Fixing the problems with HealthCare.gov is not expensive. To be effective, however, there should actually be no repair process. Instead, the entire site needs to be rebuilt from scratch. The cost, according to at least one industry leading software architect, would probably be only $4-$5 million. And it would take about nine months. The public evidence regarding the site's failure indicates that developers did not perform realistic testing as the system was being built, and instead waited until deployment, which proved catastrophic.
"This should have never happened," said Jeffrey Palermo, who has designed and built successful systems for large businesses. "And the approach to solve the problem probably shouldn't be to go back and try to fix what has been created. That might not even be possible. There needs to be a re-start and a new system built from scratch."
According to Palermo, who has built two successful software companies, HealthCare.gov was not designed to operate independently of the systems to which it was connected. The website, as a result, inherited the limitations and performance characteristics of the older, less functional systems operated by the government and other vendors. Those systems were not architected to manage the type of traffic experienced by Internet-scale websites like the HealthCare.gov.
"I think there was a central fallacy in the operation," said Palermo. "That was the idea that it would be possible to connect that many people at once to government servers and other vendors that operated the systems that were providing backend data to HealthCare.gov. The health care site's servers could manage the traffic but when they began connecting to other data servers at the government and elsewhere, it all collapsed."
Palermo, who worked on critical commercial transaction systems at major enterprises like Dell, suggested flawed architecture in the design of HealthCare.gov was responsible for the mess. The correct approach would be to have the government site cache the information about various health care plans directly on HealthCare.gov instead of interfacing with another system just to show options to the user. If that data were managed on those servers, the buyer could make all decisions without any information being transferred to or from outside systems. No connection would be necessary until there was a decision made to purchase. And new and modified plans could be reloaded on a schedule. In addition, data submitted by users can be quickly accepted by the website even though fully processing that data takes a bit longer.
"This isn't exactly a new concept," said Palermo. "It's the way Amazon and Dell and other large commercial sites function. Data from online orders are managed on their sites and their servers and then they are placed in queues to be processed by backend servers after the consumer decides to buy. And in order to decide what to buy, the user sees a cached product catalogue at the website level so you don't have to go to slower backend systems just to browse products before you buy."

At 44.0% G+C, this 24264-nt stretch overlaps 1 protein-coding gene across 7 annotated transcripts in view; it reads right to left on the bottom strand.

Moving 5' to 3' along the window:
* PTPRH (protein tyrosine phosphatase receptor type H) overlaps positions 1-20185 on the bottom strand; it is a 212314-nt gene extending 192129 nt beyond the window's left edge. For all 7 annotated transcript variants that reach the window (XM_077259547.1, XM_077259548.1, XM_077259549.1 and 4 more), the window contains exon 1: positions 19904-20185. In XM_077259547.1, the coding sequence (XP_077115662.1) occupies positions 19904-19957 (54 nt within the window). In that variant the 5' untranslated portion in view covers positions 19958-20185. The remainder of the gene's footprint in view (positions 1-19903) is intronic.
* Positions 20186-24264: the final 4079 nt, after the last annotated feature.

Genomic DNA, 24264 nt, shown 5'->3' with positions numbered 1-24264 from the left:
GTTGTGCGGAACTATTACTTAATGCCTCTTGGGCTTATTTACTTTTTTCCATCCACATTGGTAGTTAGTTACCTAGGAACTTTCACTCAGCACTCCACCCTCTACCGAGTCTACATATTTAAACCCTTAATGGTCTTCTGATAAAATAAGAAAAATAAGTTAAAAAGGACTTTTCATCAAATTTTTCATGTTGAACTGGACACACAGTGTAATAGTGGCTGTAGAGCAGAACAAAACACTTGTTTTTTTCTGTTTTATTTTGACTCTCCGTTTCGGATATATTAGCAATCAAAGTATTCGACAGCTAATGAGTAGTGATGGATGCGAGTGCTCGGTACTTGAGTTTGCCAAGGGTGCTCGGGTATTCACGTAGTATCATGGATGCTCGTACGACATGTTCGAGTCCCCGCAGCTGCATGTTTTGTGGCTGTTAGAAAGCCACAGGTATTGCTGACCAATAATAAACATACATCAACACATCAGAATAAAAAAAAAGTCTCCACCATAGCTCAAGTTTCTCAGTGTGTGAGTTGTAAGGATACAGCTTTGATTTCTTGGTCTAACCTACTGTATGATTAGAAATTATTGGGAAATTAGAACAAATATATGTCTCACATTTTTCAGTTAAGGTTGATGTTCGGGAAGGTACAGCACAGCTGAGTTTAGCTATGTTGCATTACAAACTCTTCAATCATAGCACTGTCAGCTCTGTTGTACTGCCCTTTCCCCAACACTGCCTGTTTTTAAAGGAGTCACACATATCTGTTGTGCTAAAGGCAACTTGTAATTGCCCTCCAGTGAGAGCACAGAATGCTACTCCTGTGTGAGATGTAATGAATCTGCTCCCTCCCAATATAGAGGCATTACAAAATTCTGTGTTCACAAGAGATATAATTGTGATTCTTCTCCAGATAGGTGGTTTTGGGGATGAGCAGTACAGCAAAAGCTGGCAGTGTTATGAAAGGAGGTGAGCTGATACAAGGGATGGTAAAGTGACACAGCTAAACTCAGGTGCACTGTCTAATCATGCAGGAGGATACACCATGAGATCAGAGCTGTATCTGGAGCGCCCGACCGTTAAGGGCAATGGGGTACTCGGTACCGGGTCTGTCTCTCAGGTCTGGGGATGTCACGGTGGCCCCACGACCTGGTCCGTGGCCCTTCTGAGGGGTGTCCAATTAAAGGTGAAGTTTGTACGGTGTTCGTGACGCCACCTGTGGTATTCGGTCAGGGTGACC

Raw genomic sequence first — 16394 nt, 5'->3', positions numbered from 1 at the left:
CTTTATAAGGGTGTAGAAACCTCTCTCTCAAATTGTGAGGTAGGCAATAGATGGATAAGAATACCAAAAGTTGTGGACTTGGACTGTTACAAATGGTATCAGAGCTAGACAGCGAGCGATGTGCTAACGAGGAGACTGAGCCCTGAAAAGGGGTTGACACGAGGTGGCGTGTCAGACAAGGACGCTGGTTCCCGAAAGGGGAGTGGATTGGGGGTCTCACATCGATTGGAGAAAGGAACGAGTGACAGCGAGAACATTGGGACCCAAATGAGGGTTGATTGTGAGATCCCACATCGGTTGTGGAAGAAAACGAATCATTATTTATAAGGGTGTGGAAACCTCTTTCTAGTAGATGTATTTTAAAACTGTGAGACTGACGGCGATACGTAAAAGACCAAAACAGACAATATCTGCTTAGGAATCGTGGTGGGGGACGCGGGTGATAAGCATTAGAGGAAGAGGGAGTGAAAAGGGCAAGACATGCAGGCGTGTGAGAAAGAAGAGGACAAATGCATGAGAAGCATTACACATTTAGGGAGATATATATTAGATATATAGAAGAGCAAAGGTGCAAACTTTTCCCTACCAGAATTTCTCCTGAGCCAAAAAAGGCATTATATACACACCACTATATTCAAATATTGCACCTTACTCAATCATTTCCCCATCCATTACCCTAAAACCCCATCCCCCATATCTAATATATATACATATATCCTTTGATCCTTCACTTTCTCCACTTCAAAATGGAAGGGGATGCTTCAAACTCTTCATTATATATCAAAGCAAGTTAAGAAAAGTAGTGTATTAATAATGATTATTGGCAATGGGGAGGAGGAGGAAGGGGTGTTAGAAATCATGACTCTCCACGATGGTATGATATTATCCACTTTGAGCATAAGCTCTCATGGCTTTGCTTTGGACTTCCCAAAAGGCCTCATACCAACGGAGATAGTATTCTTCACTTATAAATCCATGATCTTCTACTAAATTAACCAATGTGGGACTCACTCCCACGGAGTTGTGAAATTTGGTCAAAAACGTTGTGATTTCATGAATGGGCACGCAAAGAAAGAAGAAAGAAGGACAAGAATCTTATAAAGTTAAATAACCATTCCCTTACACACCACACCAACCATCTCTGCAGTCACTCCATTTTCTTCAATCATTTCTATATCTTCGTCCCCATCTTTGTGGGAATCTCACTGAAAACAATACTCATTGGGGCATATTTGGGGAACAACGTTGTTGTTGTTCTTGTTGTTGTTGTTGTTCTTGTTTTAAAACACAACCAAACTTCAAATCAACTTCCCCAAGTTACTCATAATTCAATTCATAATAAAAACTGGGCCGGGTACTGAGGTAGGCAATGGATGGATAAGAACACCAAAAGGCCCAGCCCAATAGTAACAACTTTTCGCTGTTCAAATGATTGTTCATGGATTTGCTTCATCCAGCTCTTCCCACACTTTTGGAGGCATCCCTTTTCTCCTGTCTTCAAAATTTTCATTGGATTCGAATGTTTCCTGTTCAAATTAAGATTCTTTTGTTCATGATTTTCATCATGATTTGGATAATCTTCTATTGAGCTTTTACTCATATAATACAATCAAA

Palermo, presently the CEO of Clear Measure, Inc. in Austin, TX, http://www.clear-measure.com said Dell's operation represents a good example of how HealthCare.gov ought to function. One set of back-end servers manages product catalogues, and a separate group of web servers takes in data from on-line purchases. Yet another set of back-end servers processes order fulfillment. Dell.com doesn't maintain a direct link to the back-end systems. It uses queuing of data to ensure the website never slows down.
This is, apparently, not what was created by the federal government. Because all of the information was known about the health care plans available for purchase, design logic would have placed as much of that and other information on the government site and avoided external connections until there was a need for a transaction, or to grab data from a government server regarding the purchaser. But that data can be placed in a queue and then later delivered to the external government or vendor system with a speed that does not exceed its functional capacity.
"So much of the money spent on that system went into other things," explained Palermo. "Managing various teams and gathering health care information. The site should have been the easy part. And I'm serious; I could put together a team of about 15 people and have a new and functional HealthCare.gov done in nine months for about $4 million. Who knows what the government will spend on a repair that may never work?"
The Obama administration, nonetheless, has reportedly rewarded a lucrative repair contract to the same company that built the original flawed HealthCare.gov. Quality Software Services, Inc, which is linked to a major campaign donor of the president's, created the dysfunctional data operations on the site. And has also been given a contract to fix it.
Bad technology does not mean HealthCare.gov is bad policy. But bad technology can destroy good policy.
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